WASHINGTON, D.C. -- Perhaps President Clinton never had a chance. He was damned if he did, and damned if he didn't.
If the U.S. had introduced ground troops, say Clinton aides, Clinton would have been criticized by the U.S. Congress for risking a military quagmire. Had he decided not to intervene at all in Kosovo, he would have been criticized for allowing NATO to standby in the face of a humanitarian disaster.
Therefore, despite warnings from General Hugh Shelton, chairman of the joint chiefs of staff, that "far from helping to contain the savagery of the Serbs in Kosovo - a moral imperative cited by the president - air strikes might provoke Serb soldiers into greater acts of butchery," the decision was made to go ahead with air strikes.
But that strategy is failing, and it appears that NATO is being timid in attacking Serbian command and control centers.
"Six days of intensive bombardment have failed to take out the Serb
anti-aircraft defences," reports The Independent (War in The Balkans - Strategy may be failing, says Nato, Andrew Marshall and Kim Sengupta, April 1) "with damage estimated at being only "minimal to moderate", say military sources. The hit rate is low, and the U.S. Air Force is down to its last hundred cruise missiles."
As for the sites hit one wonders why power plants, radio and television stations, and telephone exchanges were not targeted at the outset as they were in Iraq.
The Independent reports, "In the first five days of the campaign, about 90 attacks were made against at least 70 "individual sites". Eight airfields had been targeted and seven aircraft destroyed in addition to four MiG-29s and a MiG-21 shot down while trying to intercept NATO planes. There have been 16 attacks on radar and early-warning systems and 16 attacks on surface-to-air missile sites. Twelve of the further 15 air defence facilities have also been struck."
President Clinton may have made matters worse for the Kosovars when, within two days of the first air strikes, he assured the American people that U.S. troops would only be sent into Kosovo in a peacekeeping role.
"How happy President Milosovic must have been to hear that" says Robert Fisk (Lies, deceit and betrayal, The Independent, March 30). Fisk adds, "Already, Clinton was making excuses for NATO's air raids - and then promising that ground troops would never be sent to fight Serbian forces in Kosovo."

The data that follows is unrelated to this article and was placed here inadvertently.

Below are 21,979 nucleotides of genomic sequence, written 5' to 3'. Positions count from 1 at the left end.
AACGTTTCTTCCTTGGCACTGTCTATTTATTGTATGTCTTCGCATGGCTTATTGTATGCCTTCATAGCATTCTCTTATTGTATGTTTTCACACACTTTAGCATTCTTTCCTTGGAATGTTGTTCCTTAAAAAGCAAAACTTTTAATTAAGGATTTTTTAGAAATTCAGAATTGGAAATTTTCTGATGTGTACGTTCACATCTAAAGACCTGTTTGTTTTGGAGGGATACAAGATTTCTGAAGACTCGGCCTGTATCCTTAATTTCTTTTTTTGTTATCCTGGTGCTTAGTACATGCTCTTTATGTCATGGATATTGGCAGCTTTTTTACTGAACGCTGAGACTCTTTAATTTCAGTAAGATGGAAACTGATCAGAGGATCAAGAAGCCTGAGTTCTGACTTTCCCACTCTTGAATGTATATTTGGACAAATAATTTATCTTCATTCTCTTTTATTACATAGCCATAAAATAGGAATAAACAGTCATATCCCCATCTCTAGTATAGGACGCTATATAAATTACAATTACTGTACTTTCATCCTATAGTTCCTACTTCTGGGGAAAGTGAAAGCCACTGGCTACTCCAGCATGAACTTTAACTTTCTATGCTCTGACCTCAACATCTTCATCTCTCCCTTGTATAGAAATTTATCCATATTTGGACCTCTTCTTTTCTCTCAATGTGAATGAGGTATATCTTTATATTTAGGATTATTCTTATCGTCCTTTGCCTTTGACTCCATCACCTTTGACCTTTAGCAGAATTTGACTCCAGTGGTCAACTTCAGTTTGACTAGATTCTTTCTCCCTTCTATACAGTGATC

"So Milosevic's army pressed on eagerly. And when the next flood of Kosovars staggered into Macedonia with their stories of summary executions and
house-burning, we were told yet again that things would have been worse without
the air raids. Once NATO admitted that 500,000 Kosovars had been displaced, this lie was mercifully forgotten."
And throughout this humanitarian catastrophe, still unfolding, the leaders of Muslim countries have been conspicuous by their absence.
Clinton's aides would have us believe that President Clinton, with good intentions, at least tried to help the Kosovars. But somewhere along the way, perhaps stymied by NATO members' or U.S. Congress' opposition, even the air strikes seemingly avoided key targets.
Given Mr. Clinton's record on Bosnia, Chechnya, Iraq, Palestine, etc. we remain sceptical. A more likely reason is that NATO was beginning to look like a paper tiger, and the U.S. couldn't have that just before NATO's 50th anniversary celebration on April 23 in Washington, D.C.
Now fewer good options (or the better of bad options) exist than before the NATO air strikes. But whatever strategy is now adopted independence for Kosovo, and swift justice for the aggressors, should be high on the list of priorities.
In the meantime the first priority should be to alleviate human suffering.
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